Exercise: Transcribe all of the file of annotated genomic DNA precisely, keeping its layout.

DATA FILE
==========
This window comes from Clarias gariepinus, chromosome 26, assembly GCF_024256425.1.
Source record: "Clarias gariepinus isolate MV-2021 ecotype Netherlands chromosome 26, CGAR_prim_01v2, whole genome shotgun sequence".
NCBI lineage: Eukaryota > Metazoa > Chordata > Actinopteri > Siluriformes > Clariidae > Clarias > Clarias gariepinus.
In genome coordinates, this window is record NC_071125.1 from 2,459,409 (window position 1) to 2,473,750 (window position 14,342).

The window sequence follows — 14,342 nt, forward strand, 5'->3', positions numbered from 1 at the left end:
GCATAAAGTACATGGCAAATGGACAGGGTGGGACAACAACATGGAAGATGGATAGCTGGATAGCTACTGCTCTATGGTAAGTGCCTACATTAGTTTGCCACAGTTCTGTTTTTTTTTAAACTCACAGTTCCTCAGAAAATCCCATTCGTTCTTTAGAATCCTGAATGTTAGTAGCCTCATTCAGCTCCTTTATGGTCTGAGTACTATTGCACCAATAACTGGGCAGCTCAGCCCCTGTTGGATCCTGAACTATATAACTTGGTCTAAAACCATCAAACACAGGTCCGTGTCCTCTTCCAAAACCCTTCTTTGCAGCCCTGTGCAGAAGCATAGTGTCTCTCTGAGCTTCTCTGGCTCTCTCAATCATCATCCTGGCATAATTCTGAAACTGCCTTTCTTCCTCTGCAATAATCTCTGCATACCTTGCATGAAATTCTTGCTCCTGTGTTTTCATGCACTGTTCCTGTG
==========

This window comes from Clarias gariepinus, chromosome 26, assembly GCF_024256425.1.
Source record: "Clarias gariepinus isolate MV-2021 ecotype Netherlands chromosome 26, CGAR_prim_01v2, whole genome shotgun sequence".
NCBI lineage: Eukaryota > Metazoa > Chordata > Actinopteri > Siluriformes > Clariidae > Clarias > Clarias gariepinus.
In genome coordinates, this window is record NC_071125.1 from 2,459,409 (window position 1) to 2,473,750 (window position 14,342).

The window sequence follows — 14,342 nt, forward strand, 5'->3', positions numbered from 1 at the left end:
GCATAAAGTACATGGCAAATGGACAGGGTGGGACAACAACATGGAAGATGGATAGCTGGATAGCTACTGCTCTATGGTAAGTGCCTACATTAGTTTGCCACAGTTCTGTTTTTTTTTAAACTCACAGTTCCTCAGAAAATCCCATTCGTTCTTTAGAATCCTGAATGTTAGTAGCCTCATTCAGCTCCTTTATGGTCTGAGTACTATTGCACCAATAACTGGGCAGCTCAGCCCCTGTTGGATCCTGAACTATATAACTTGGTCTAAAACCATCAAACACAGGTCCGTGTCCTCTTCCAAAACCCTTCTTTGCAGCCCTGTGCAGAAGCATAGTGTCTCTCTGAGCTTCTCTGGCTCTCTCAATCATCATCCTGGCATAATTCTGAAACTGCCTTTCTTCCTCTGCAATAATCTCTGCATACCTTGCATGAAATTCTTGCTCCTGTGTTTTCATGCACTGTTCCTGTG